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Rationality And Ritual

Author: Brian Wynne
Publisher: Routledge
ISBN: 1317972767
Size: 47.16 MB
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In Rationality and Ritual, internationally renowned expert Brian Wynne offers a profound analysis of science and technology policymaking. By focusing on an episode of major importance in Britain's nuclear history – the Windscale Inquiry, a public hearing about the future of fuel reprocessing – he offers a powerful critique of such judicial procedures and the underlying assumptions of the rationalist approach. This second edition makes available again this classic and still very relevant work. Debates about nuclear power have come to the fore once again. Yet we still do not have adequate ways to make decisions or frame policy deliberation on these big issues, involving true public debate, rather than ritualistic processes in which the rules and scope of the debate are presumed and imposed by those in authority. The perspectives in this book are as significant and original as they were when it was written. The new edition contains a substantial introduction by the author reflecting on changes (and lack of) in the intervening years and introducing new themes, relevant to today's world of big science and technology, that can be drawn out of the original text. A new foreword by Gordon MacKerron, an expert on energy and nuclear policy, sets this seminal work in the context of contemporary nuclear and related big technology debates.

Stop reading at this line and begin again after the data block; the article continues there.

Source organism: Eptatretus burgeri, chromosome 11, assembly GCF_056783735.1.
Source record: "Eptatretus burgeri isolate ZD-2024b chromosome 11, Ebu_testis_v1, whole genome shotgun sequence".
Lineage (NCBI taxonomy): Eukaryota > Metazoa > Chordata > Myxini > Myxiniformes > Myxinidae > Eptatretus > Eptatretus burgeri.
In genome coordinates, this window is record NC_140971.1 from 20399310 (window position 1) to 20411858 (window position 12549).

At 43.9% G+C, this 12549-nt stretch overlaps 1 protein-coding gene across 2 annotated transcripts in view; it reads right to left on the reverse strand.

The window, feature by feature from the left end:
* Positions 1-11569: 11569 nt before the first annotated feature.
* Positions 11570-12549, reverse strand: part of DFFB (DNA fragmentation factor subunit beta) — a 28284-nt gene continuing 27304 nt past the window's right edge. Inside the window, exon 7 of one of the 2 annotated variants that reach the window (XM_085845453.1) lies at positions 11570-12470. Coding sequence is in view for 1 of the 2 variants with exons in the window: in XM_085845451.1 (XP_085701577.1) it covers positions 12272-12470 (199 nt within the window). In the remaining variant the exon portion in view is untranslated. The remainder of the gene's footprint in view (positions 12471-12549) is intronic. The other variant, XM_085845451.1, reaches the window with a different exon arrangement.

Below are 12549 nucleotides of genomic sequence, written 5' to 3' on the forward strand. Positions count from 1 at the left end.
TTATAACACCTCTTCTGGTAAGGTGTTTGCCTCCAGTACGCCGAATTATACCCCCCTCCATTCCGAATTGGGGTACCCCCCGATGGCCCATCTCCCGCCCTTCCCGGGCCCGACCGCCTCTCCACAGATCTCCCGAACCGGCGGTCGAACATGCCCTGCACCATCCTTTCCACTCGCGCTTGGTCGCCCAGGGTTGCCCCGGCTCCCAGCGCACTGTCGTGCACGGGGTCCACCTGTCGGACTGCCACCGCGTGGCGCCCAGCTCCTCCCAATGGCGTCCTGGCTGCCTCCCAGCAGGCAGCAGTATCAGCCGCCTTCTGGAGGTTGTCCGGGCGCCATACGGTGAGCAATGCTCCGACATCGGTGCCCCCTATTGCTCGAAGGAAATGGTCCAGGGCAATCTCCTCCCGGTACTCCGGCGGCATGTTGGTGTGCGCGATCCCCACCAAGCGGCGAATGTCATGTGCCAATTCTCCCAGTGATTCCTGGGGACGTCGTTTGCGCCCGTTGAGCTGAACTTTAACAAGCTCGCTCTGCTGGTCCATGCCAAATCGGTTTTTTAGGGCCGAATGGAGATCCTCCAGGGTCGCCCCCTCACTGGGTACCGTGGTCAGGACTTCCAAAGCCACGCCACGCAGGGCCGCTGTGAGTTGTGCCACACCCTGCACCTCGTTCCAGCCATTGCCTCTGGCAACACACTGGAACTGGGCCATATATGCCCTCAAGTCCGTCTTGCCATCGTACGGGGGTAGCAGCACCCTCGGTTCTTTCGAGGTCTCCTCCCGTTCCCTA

Policy Legitimacy Science And Political Authority

Author: Michael Heazle
Publisher: Routledge
ISBN: 1317420020
Size: 61.83 MB
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Voters expect their elected representatives to pursue good policy and presume this will be securely founded on the best available knowledge. Yet when representatives emphasize their reliance on expert knowledge, they seem to defer to people whose authority derives, not politically from the sovereign people, but from the presumed objective status of their disciplinary bases. This book examines the tensions between political authority and expert authority in the formation of public policy in liberal democracies. It aims to illustrate and better understand the nature of these tensions rather than to argue specific ways of resolving them. The various chapters explore the complexity of interaction between the two forms of authority in different policy domains in order to identify both common elements and differences. The policy domains covered include: climate geoengineering discourses; environmental health; biotechnology; nuclear power; whaling; economic management; and the use of force. This volume will appeal to researchers and to convenors of post-graduate courses in the fields of policy studies, foreign policy decision-making, political science, environmental studies, democratic system studies, and science policy studies.